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As fire weather looms, a new report quantifies the rising number of 'fire weather days'

A map showing the change in the number of annual fire weather days since 1973 across the United States
Climate Central
Climate Central
So-called fire weather days, when temperatures and winds are high and humidity is low, have risen across the United States since 1973, especially in the American West.

A new report shows that the number of days out of the year with weather conditions that promote the spread of wildfires has jumped considerably over the last 50 years, a trend that’s most pronounced in the West.

The Climate Central report was based on data from nearly 500 weather stations from 1973 through 2022. The group was looking for trends in so-called "fire weather days," when temperatures and winds are high and humidity is low.

“While (in) most places it might be a couple of weeks more, maybe a month more, we're seeing some places that have two more months of fire weather days on average each year,” said Kaitlyn Trudeau, who conducted the report’s data analysis.

A map featured in the report shows especially dramatic rises in fire weather across the Southwest. A broad swath of New Mexico has seen an increase of 59 days over the last 50 years.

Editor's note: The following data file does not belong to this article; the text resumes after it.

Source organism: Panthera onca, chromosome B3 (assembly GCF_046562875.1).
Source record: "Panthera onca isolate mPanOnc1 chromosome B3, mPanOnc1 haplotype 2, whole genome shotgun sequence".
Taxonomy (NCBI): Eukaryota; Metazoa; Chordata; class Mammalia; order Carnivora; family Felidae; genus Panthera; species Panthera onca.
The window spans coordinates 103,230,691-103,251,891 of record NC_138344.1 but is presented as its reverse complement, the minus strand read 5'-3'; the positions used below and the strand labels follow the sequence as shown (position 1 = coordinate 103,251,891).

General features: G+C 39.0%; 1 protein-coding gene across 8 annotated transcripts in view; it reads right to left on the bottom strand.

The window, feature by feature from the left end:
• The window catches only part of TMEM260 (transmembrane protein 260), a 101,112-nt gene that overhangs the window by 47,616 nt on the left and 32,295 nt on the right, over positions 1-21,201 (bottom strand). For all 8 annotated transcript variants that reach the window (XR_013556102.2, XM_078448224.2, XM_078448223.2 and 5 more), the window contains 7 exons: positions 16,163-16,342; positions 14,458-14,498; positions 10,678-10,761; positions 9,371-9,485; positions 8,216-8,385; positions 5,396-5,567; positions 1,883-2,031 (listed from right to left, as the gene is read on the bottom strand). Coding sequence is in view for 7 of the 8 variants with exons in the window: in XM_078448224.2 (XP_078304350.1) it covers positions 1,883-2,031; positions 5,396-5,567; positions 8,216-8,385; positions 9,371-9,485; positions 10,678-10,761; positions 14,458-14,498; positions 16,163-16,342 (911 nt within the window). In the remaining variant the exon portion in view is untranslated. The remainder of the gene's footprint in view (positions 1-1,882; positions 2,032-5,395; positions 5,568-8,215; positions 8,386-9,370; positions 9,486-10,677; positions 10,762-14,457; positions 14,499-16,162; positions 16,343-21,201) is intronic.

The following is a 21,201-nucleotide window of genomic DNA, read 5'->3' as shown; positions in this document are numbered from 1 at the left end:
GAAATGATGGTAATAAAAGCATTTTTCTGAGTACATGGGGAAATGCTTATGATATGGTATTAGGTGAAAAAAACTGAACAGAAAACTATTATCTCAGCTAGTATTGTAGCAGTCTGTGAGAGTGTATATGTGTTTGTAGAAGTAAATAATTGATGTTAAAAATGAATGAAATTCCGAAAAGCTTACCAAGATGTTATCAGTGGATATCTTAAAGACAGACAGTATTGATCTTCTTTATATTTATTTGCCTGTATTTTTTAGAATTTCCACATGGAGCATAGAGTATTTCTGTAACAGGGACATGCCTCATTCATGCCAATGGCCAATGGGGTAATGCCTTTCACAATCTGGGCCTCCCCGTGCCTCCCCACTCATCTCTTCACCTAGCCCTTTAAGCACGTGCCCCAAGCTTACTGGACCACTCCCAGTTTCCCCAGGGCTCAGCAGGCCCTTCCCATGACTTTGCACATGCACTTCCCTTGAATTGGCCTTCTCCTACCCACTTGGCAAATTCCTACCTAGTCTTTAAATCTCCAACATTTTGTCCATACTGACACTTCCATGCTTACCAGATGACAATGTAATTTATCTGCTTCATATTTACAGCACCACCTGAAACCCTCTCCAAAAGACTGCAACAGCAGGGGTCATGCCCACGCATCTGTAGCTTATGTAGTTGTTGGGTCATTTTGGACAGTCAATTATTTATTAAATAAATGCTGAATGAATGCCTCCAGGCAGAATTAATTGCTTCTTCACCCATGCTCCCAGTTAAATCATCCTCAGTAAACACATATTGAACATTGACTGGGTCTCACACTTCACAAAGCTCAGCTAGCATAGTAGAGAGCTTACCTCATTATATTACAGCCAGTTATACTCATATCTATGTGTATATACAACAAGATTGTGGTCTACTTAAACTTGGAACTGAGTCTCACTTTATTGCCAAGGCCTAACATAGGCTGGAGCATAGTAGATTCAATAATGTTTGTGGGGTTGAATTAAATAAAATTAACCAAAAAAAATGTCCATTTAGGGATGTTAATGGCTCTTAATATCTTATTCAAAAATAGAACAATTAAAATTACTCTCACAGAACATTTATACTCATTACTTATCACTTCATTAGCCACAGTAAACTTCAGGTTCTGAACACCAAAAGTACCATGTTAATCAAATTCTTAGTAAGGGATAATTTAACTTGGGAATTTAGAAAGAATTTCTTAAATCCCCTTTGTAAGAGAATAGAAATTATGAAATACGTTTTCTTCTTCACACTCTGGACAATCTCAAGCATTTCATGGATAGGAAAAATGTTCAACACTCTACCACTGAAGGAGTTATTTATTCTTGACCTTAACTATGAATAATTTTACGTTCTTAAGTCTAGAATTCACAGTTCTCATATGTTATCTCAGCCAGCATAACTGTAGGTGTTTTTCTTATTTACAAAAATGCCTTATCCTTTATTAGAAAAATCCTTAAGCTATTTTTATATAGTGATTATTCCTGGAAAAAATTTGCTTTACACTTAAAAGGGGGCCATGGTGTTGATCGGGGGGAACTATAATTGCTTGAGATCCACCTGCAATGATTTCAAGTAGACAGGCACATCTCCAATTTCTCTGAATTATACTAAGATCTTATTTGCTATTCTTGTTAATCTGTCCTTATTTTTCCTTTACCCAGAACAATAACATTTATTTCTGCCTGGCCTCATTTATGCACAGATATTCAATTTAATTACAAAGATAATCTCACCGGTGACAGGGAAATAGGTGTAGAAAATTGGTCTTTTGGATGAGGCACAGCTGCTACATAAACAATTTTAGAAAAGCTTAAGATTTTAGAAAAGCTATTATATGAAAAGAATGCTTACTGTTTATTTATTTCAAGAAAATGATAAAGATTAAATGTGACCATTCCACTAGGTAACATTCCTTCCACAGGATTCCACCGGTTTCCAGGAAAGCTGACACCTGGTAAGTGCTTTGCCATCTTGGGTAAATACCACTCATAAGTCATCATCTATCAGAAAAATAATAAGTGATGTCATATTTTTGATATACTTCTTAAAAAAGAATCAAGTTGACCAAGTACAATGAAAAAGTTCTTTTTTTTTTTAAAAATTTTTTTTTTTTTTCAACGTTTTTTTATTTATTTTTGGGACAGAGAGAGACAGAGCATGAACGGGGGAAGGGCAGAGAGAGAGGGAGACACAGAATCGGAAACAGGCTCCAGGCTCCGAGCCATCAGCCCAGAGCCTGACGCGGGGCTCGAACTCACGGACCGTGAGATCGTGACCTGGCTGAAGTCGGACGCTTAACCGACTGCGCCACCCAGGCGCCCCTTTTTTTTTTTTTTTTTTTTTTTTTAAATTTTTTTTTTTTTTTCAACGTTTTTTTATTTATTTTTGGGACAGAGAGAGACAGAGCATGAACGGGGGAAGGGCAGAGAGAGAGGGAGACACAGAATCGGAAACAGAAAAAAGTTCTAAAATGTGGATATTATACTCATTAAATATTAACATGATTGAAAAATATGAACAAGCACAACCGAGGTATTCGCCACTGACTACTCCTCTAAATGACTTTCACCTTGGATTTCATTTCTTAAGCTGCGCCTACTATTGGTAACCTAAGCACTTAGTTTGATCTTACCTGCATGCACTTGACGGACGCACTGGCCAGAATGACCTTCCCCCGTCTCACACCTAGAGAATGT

You can see the change in fire weather days where you live here.

The report largely attributes the shift to human-caused climate change, and recommends a rapid move away from fossil fuels, as well as adaptation to the troubling new reality.

Beyond increasing the risk of severe wildfires, the report notes that more hot, dry and windy weather can lead to utility companies shutting off power to avoid igniting blazes. It can also make it much more difficult to carry out prescribed burns, an important ecological and wildfire mitigation tool.

“As the climate continues to warm, we're not going to have safe enough conditions to…actually do things like prescribed burns as often as we need to, which is definitely alarming,” Trudeau said.

Alongside the trend in fire weather, the number of homes in the so-called wildland urban interface – where the built environment comes into close proximity to undeveloped landscapes susceptible to fire – has grown steadily. Several Western states – Nevada, Arizona and Utah – saw the sharpest percentage increase in such homes between 1990 and 2020, according to data included in the report.

That and other data, as well as the full report, can be downloaded here.

This story was produced by the Mountain West News Bureau, a collaboration between Wyoming Public Media, Nevada Public Radio, Boise State Public Radio in Idaho, KUNR in Nevada, the O'Connor Center for the Rocky Mountain West in Montana, KUNC in Colorado, KUNM in New Mexico, with support from affiliate stations across the region. Funding for the Mountain West News Bureau is provided in part by the Corporation for Public Broadcasting.

As Boise State Public Radio's Mountain West News Bureau reporter, I try to leverage my past experience as a wildland firefighter to provide listeners with informed coverage of a number of key issues in wildland fire. I’m especially interested in efforts to improve the famously challenging and dangerous working conditions on the fireline.

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